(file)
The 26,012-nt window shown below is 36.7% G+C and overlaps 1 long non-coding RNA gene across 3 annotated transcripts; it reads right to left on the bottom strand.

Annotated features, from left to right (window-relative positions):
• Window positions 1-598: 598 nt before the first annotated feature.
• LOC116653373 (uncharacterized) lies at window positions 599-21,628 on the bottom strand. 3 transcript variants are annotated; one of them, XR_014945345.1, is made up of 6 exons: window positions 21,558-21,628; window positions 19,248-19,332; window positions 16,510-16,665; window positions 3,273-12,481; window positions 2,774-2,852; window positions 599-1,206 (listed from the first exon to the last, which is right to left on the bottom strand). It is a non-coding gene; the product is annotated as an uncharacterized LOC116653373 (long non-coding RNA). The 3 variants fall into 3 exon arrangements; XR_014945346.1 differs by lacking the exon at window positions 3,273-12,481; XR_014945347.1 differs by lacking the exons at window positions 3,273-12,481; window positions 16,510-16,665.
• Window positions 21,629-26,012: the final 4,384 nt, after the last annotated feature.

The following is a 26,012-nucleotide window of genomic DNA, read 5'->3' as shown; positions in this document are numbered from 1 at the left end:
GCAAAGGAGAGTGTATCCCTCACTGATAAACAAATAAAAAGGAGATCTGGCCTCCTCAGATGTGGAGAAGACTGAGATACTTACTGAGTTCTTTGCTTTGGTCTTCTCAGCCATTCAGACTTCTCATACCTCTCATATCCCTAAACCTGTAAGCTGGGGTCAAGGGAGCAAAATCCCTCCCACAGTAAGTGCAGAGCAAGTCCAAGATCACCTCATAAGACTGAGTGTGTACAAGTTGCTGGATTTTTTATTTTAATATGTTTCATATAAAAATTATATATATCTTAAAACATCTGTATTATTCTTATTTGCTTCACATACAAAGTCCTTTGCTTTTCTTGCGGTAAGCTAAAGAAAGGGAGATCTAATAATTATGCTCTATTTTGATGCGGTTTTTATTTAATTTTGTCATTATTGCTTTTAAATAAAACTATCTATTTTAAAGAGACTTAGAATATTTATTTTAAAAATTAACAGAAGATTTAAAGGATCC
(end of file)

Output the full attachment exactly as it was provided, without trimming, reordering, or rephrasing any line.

The 26,012-nt window shown below is 36.7% G+C and overlaps 1 long non-coding RNA gene across 3 annotated transcripts; it reads right to left on the bottom strand.

Annotated features, from left to right (window-relative positions):
• Window positions 1-598: 598 nt before the first annotated feature.
• LOC116653373 (uncharacterized) lies at window positions 599-21,628 on the bottom strand. 3 transcript variants are annotated; one of them, XR_014945345.1, is made up of 6 exons: window positions 21,558-21,628; window positions 19,248-19,332; window positions 16,510-16,665; window positions 3,273-12,481; window positions 2,774-2,852; window positions 599-1,206 (listed from the first exon to the last, which is right to left on the bottom strand). It is a non-coding gene; the product is annotated as an uncharacterized LOC116653373 (long non-coding RNA). The 3 variants fall into 3 exon arrangements; XR_014945346.1 differs by lacking the exon at window positions 3,273-12,481; XR_014945347.1 differs by lacking the exons at window positions 3,273-12,481; window positions 16,510-16,665.
• Window positions 21,629-26,012: the final 4,384 nt, after the last annotated feature.

The following is a 26,012-nucleotide window of genomic DNA, read 5'->3' as shown; positions in this document are numbered from 1 at the left end:
GCAAAGGAGAGTGTATCCCTCACTGATAAACAAATAAAAAGGAGATCTGGCCTCCTCAGATGTGGAGAAGACTGAGATACTTACTGAGTTCTTTGCTTTGGTCTTCTCAGCCATTCAGACTTCTCATACCTCTCATATCCCTAAACCTGTAAGCTGGGGTCAAGGGAGCAAAATCCCTCCCACAGTAAGTGCAGAGCAAGTCCAAGATCACCTCATAAGACTGAGTGTGTACAAGTTGCTGGATTTTTTATTTTAATATGTTTCATATAAAAATTATATATATCTTAAAACATCTGTATTATTCTTATTTGCTTCACATACAAAGTCCTTTGCTTTTCTTGCGGTAAGCTAAAGAAAGGGAGATCTAATAATTATGCTCTATTTTGATGCGGTTTTTATTTAATTTTGTCATTATTGCTTTTAAATAAAACTATCTATTTTAAAGAGACTTAGAATATTTATTTTAAAAATTAACAGAAGATTTAAAGGATCC